Monday, 20 June 2016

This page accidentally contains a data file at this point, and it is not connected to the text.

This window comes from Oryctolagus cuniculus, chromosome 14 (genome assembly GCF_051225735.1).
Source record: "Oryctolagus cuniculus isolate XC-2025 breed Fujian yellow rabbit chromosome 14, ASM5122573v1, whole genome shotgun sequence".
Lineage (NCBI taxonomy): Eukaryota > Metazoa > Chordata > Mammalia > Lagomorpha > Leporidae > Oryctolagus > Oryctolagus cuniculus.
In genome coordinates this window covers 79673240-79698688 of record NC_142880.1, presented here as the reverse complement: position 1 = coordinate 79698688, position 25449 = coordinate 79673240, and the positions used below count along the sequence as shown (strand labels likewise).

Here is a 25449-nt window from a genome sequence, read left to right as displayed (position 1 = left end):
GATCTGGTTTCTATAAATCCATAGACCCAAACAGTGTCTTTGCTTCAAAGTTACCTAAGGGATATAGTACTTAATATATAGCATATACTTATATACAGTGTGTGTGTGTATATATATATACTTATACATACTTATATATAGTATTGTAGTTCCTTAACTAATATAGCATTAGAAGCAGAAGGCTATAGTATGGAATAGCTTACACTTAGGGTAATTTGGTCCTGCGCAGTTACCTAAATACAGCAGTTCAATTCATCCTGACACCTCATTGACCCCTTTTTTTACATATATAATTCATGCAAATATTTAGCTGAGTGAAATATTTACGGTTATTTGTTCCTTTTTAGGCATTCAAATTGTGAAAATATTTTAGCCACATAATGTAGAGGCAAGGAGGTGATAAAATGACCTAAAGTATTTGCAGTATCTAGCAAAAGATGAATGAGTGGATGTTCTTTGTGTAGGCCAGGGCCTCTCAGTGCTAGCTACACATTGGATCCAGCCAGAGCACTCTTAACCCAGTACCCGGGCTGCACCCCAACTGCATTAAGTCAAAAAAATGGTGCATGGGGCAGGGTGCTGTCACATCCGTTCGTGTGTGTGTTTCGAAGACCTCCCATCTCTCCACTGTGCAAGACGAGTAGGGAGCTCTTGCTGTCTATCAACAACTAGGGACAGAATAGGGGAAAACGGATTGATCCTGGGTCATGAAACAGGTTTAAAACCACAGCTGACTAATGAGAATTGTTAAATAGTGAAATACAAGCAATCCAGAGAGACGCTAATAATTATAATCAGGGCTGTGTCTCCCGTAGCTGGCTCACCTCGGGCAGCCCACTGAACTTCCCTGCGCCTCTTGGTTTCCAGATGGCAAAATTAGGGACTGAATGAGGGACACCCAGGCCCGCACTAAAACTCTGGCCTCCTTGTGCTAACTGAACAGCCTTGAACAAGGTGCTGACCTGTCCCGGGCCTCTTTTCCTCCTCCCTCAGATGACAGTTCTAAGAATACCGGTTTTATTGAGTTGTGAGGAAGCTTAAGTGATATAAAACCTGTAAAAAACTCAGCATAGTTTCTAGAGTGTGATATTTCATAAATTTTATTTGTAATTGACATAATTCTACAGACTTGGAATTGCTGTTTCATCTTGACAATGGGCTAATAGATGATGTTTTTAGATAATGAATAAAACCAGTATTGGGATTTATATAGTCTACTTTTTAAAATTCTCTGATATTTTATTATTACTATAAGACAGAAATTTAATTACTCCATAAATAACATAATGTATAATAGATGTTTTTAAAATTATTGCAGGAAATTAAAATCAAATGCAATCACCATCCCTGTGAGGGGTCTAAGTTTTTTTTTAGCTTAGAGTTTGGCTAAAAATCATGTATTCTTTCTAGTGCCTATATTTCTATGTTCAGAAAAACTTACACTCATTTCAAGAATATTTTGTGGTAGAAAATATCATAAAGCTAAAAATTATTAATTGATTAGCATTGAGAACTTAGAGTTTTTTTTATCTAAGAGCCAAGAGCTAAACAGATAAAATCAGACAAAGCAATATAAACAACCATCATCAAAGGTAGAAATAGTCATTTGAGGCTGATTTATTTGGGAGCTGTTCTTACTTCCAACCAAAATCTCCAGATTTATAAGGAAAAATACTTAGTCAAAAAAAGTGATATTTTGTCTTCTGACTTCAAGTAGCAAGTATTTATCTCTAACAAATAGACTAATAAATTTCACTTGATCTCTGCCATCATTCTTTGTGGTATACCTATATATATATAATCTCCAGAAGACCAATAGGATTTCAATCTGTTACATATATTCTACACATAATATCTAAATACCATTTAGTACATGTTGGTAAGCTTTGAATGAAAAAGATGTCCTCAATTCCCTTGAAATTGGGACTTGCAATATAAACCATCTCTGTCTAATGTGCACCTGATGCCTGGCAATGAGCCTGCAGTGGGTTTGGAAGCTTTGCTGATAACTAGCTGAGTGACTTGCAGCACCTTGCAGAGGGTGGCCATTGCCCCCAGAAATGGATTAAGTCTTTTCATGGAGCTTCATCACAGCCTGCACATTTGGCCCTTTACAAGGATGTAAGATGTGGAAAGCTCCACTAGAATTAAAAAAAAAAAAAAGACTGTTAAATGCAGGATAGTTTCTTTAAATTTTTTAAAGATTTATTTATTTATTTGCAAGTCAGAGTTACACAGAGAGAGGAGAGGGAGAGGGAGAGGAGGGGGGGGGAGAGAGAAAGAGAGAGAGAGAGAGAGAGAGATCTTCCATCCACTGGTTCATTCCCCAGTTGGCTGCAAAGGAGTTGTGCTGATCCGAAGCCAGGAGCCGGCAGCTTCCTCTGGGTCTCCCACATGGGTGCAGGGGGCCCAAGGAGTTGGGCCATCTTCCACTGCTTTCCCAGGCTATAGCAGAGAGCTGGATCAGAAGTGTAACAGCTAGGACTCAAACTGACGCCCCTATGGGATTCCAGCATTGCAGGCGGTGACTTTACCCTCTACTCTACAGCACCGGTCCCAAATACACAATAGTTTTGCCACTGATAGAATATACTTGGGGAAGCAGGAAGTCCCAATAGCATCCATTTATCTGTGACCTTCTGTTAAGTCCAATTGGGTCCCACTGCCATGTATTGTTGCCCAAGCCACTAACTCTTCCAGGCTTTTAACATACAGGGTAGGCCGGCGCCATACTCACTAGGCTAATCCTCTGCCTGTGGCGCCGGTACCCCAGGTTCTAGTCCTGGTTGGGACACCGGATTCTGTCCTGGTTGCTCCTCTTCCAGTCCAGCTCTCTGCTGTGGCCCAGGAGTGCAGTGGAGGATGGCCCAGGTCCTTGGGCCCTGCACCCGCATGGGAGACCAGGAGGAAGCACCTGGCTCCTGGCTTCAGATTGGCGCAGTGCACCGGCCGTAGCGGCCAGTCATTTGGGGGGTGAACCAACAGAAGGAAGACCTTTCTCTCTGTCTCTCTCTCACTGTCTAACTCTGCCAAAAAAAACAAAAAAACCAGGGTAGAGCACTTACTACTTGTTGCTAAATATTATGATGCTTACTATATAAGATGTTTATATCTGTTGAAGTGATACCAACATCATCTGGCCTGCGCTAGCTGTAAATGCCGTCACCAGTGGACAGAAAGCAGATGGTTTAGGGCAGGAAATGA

The objective of this study is to investigate the turbulence regimes under the effects of gap flows in the atmospheric surface layer over complex terrain. Data were collected in the Birch Creek Valley in eastern Idaho. Gap flows are often induced by an asymmetric flow through a topographical constriction. There is a distinct topographic constriction in the Birch Creek Valley that creates two sub-basins, an upper and lower valley, with dissimilar flow regimes. A field study examining the flow through the valley was conducted during June 13 to September 6, 2013. Here, the data collected from two levels of eddy covariance systems (3.0 and 8.0 m) at a 10-meter flux tower in the upper and lower valley, were classified into one of three groups based on synoptic influence. Gap flows were identified with and without synoptic influences, and characterized by high wind speeds with jet-like vertical profiles in the lower valley. From these classifications, the impact of the gap flows upon the turbulence structures will be examined using the methods of continuous wavelet transforms and empirical ensemble mode decomposition.
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